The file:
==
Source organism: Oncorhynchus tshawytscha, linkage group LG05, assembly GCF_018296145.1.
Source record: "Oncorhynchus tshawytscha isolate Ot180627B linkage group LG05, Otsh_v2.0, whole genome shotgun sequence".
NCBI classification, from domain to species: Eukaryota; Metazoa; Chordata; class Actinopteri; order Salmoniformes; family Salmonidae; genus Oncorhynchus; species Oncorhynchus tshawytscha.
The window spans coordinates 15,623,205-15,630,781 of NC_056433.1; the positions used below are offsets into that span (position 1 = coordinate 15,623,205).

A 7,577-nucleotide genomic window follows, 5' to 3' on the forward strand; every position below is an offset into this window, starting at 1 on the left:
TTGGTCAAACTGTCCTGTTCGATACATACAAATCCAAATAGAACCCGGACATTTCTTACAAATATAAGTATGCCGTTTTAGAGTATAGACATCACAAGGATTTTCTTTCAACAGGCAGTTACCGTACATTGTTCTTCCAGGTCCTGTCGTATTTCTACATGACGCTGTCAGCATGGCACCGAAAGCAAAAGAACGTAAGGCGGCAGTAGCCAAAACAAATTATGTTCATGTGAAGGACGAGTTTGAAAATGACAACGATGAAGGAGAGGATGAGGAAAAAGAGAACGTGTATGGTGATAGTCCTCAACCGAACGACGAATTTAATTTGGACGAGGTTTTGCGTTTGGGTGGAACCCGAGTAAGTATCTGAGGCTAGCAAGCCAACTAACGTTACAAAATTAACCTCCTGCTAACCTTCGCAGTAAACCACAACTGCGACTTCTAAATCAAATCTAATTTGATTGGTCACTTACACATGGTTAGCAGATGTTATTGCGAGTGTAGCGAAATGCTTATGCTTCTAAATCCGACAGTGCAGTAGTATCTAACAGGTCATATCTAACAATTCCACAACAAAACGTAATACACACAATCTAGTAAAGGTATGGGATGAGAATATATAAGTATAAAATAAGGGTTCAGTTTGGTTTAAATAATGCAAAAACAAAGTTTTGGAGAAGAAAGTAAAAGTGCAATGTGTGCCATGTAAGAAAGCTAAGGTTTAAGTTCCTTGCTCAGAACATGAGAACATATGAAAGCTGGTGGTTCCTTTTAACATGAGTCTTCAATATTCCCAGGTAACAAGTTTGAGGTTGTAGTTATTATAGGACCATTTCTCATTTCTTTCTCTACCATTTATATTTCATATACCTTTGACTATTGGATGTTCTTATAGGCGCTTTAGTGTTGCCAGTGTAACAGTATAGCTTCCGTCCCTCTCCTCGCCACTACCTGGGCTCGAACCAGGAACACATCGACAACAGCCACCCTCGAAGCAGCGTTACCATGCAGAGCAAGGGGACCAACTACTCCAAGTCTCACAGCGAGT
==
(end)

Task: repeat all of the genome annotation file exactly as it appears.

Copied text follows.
Source organism: Oncorhynchus tshawytscha, linkage group LG05, assembly GCF_018296145.1.
Source record: "Oncorhynchus tshawytscha isolate Ot180627B linkage group LG05, Otsh_v2.0, whole genome shotgun sequence".
NCBI classification, from domain to species: Eukaryota; Metazoa; Chordata; class Actinopteri; order Salmoniformes; family Salmonidae; genus Oncorhynchus; species Oncorhynchus tshawytscha.
The window spans coordinates 15,623,205-15,630,781 of NC_056433.1; the positions used below are offsets into that span (position 1 = coordinate 15,623,205).

A 7,577-nucleotide genomic window follows, 5' to 3' on the forward strand; every position below is an offset into this window, starting at 1 on the left:
TTGGTCAAACTGTCCTGTTCGATACATACAAATCCAAATAGAACCCGGACATTTCTTACAAATATAAGTATGCCGTTTTAGAGTATAGACATCACAAGGATTTTCTTTCAACAGGCAGTTACCGTACATTGTTCTTCCAGGTCCTGTCGTATTTCTACATGACGCTGTCAGCATGGCACCGAAAGCAAAAGAACGTAAGGCGGCAGTAGCCAAAACAAATTATGTTCATGTGAAGGACGAGTTTGAAAATGACAACGATGAAGGAGAGGATGAGGAAAAAGAGAACGTGTATGGTGATAGTCCTCAACCGAACGACGAATTTAATTTGGACGAGGTTTTGCGTTTGGGTGGAACCCGAGTAAGTATCTGAGGCTAGCAAGCCAACTAACGTTACAAAATTAACCTCCTGCTAACCTTCGCAGTAAACCACAACTGCGACTTCTAAATCAAATCTAATTTGATTGGTCACTTACACATGGTTAGCAGATGTTATTGCGAGTGTAGCGAAATGCTTATGCTTCTAAATCCGACAGTGCAGTAGTATCTAACAGGTCATATCTAACAATTCCACAACAAAACGTAATACACACAATCTAGTAAAGGTATGGGATGAGAATATATAAGTATAAAATAAGGGTTCAGTTTGGTTTAAATAATGCAAAAACAAAGTTTTGGAGAAGAAAGTAAAAGTGCAATGTGTGCCATGTAAGAAAGCTAAGGTTTAAGTTCCTTGCTCAGAACATGAGAACATATGAAAGCTGGTGGTTCCTTTTAACATGAGTCTTCAATATTCCCAGGTAACAAGTTTGAGGTTGTAGTTATTATAGGACCATTTCTCATTTCTTTCTCTACCATTTATATTTCATATACCTTTGACTATTGGATGTTCTTATAGGCGCTTTAGTGTTGCCAGTGTAACAGTATAGCTTCCGTCCCTCTCCTCGCCACTACCTGGGCTCGAACCAGGAACACATCGACAACAGCCACCCTCGAAGCAGCGTTACCATGCAGAGCAAGGGGACCAACTACTCCAAGTCTCACAGCGAGT